Manufacturing Execution System • March 11, 2016

Best Practices in MES Selection for Complex Discrete Manufacturing

iBase-t Experts

Navigating MES SelectionSelecting a Manufacturing Execution System (MES) is an intimidating task, especially if it means your reputation is on the line. With impending project proposals and a need to compete in today’s competitive manufacturing industry, your company  can’t afford to make the wrong decision. Fortunately, you are not the first to experience the burden of making this critical selection. So rather than reinventing the wheel from scratch, we’ve assembled some insights and essential items you must look at in order to make a well informed decision. Utilize our best practices below to get your MES selection right, the first time.

Define Business and Project Goals

Before you begin your research it’s important to know the goals you wish to achieve from implementing an MES solution. Too often people go straight into product demos, rather than taking the time to evaluate how an MES solution would enhance their specific strategic initiatives. This approach might work when selecting some small applications, but an MES project is an opportunity to reevaluate the practices for managing the manufacturing process taking initiatives like lean, digital thread, quality management and regulatory compliance also in consideration. Identifying, defining and linking your project goals with your business goals is the first (and most important) step to begin your search for an MES solution.

Once goals have been identified, you will better understand how the MES solution will ensure strategic initiatives are met in order to receive needed results. Examples of goals you should consider when searching for an MES solution include, but are not limited to the following:

  • Productivity, Lean Manufacturing
  • Quality and Six Sigma
  • Enabling the Digital Thread
  • Consolidation of legacy applications and systems
  • Regulatory Compliance

Assemble the Team

The team you put on the project from selection to implementation will make the difference between success and failure—from management sponsors to project manager to subject matter experts (SMEs). Implementing an MES solution is a comprehensive undertaking, one that requires coordination from many of your organization’s functional departments. Therefore once goals have been defined, it’s time to assemble a team of sponsors within the organization to be the champions of this endeavor.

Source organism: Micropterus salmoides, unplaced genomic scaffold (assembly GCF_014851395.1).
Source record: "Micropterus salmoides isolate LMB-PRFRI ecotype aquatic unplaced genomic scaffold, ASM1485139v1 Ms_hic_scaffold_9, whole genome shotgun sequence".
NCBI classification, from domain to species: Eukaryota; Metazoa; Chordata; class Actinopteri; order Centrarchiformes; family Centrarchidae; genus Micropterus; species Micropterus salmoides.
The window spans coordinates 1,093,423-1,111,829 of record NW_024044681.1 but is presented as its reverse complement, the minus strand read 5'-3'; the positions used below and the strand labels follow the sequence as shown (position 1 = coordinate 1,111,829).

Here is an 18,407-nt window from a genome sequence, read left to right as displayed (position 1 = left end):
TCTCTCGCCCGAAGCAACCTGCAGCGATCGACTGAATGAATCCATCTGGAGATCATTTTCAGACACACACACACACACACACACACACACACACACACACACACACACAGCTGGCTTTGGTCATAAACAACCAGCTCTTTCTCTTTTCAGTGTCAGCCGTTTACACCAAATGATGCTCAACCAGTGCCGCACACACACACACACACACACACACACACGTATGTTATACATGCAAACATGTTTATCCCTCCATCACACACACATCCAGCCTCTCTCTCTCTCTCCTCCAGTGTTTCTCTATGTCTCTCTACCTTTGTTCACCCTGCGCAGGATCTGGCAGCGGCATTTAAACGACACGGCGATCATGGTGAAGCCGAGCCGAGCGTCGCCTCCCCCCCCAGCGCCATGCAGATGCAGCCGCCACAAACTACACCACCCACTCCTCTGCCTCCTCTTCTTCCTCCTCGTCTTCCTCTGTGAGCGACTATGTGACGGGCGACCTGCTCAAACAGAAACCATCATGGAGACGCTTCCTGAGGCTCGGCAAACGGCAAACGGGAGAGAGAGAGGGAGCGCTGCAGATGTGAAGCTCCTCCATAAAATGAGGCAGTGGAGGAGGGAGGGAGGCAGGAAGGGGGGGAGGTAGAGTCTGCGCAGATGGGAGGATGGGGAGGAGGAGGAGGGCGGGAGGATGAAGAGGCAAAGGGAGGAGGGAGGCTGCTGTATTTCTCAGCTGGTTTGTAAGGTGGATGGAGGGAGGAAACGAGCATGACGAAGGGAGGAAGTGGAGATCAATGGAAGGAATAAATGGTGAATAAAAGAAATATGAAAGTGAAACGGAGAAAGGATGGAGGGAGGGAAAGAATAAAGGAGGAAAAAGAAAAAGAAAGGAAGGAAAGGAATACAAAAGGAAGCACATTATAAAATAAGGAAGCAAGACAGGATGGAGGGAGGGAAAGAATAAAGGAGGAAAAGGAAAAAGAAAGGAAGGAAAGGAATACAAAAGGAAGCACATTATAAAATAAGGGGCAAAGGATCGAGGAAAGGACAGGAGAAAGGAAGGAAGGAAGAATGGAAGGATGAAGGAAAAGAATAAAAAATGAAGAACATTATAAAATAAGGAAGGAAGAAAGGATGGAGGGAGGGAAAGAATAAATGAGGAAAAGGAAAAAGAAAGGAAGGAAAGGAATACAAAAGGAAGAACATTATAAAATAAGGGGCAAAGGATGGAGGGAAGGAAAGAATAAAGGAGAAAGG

The key to assembling your team should start from the top down. Obtaining senior level executives as sponsors and champions provides a longer-time perspective so that short-term “savings” can be weighed against offsetting longer term, strategic benefits. Project management practices are also very important including risk management. It’s not enough to just have a few IT people and expect them to manage the whole reengineering process. It is important to include SMEs with viewpoints and objectives across departments that support manufacturing including Operations, Manufacturing Engineering, Quality, Production Control, Inventory and Tooling Management.

Internal resources might not be sufficient to support the project, so also consider hiring external consultants or systems integrators if needed.

Know your Industry Requirements

At first glance it seems that most manufacturing systems have a similar functional footprint, however upon further investigation you will realize a few contain very specialized functionality that cater to specific industries. There are multiple levels of manufacturing processes with different levels of requirements, making it critical to keep the requirements of your specific industry in mind. Many MES solutions have been designed for continuous or batch manufacturing environments so when you’re researching for an MES provider, you want to find solutions that are focused on complex, discrete manufacturing.

Complex Discrete Mfg

Once you know which MES providers cater to your manufacturing requirements the next step is to select a framework to ensure nothing falls through the cracks. The frameworks we suggest you utilize include ISA95, QMS (ISO9001/AS9100/ISO13485). A framework like ISO9001 describes a Quality Management System for Product Realization and will help your requirements organized. For the product realization processes standards like ISA95 describe MES/MOM functions, and is a useful framework to use as a starting point.

Perhaps even better to look at both at these frameworks together because manufacturing and quality management processes have some common overlaps. We recommend the following recorded presentation for more information on merging these requirements: The Intersection of Quality Management and Manufacturing Execution Systems.


If you have done your due diligence to define your business goals, assemble a team of champions for this endeavor and have identified the requirements needed for your specific manufacturing project you are well on your way to distilling through the initial list of prospect solutions. To help narrow down your initial prospect solutions we’ve created a checklist of items each solutions provider must have in order to move on to the next phase of the MES selection process.